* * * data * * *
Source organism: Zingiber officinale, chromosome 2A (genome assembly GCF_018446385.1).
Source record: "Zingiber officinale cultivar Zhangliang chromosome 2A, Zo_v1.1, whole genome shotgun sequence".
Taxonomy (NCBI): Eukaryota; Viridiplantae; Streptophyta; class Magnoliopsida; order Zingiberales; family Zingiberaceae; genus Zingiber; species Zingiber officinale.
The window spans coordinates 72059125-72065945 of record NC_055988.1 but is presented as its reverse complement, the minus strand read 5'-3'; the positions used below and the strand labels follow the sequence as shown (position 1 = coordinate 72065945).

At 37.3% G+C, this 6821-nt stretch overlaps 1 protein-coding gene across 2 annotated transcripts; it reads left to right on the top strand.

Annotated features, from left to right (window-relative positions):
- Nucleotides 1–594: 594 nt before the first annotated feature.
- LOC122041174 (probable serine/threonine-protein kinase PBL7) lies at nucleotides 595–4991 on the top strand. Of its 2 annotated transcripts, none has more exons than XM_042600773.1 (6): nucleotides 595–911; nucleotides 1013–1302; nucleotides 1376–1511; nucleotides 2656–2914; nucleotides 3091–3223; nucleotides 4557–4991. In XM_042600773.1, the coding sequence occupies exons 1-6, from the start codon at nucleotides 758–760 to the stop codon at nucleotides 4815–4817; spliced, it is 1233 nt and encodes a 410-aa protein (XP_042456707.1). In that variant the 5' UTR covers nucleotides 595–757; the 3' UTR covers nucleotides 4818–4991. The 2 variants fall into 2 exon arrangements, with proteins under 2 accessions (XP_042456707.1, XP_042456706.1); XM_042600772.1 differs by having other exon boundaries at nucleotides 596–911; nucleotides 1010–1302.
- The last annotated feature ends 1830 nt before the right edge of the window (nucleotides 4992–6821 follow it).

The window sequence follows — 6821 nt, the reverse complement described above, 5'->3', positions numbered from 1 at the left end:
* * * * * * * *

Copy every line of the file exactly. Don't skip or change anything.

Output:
Source organism: Zingiber officinale, chromosome 2A (genome assembly GCF_018446385.1).
Source record: "Zingiber officinale cultivar Zhangliang chromosome 2A, Zo_v1.1, whole genome shotgun sequence".
Taxonomy (NCBI): Eukaryota; Viridiplantae; Streptophyta; class Magnoliopsida; order Zingiberales; family Zingiberaceae; genus Zingiber; species Zingiber officinale.
The window spans coordinates 72059125-72065945 of record NC_055988.1 but is presented as its reverse complement, the minus strand read 5'-3'; the positions used below and the strand labels follow the sequence as shown (position 1 = coordinate 72065945).

At 37.3% G+C, this 6821-nt stretch overlaps 1 protein-coding gene across 2 annotated transcripts; it reads left to right on the top strand.

Annotated features, from left to right (window-relative positions):
- Nucleotides 1–594: 594 nt before the first annotated feature.
- LOC122041174 (probable serine/threonine-protein kinase PBL7) lies at nucleotides 595–4991 on the top strand. Of its 2 annotated transcripts, none has more exons than XM_042600773.1 (6): nucleotides 595–911; nucleotides 1013–1302; nucleotides 1376–1511; nucleotides 2656–2914; nucleotides 3091–3223; nucleotides 4557–4991. In XM_042600773.1, the coding sequence occupies exons 1-6, from the start codon at nucleotides 758–760 to the stop codon at nucleotides 4815–4817; spliced, it is 1233 nt and encodes a 410-aa protein (XP_042456707.1). In that variant the 5' UTR covers nucleotides 595–757; the 3' UTR covers nucleotides 4818–4991. The 2 variants fall into 2 exon arrangements, with proteins under 2 accessions (XP_042456707.1, XP_042456706.1); XM_042600772.1 differs by having other exon boundaries at nucleotides 596–911; nucleotides 1010–1302.
- The last annotated feature ends 1830 nt before the right edge of the window (nucleotides 4992–6821 follow it).

The window sequence follows — 6821 nt, the reverse complement described above, 5'->3', positions numbered from 1 at the left end: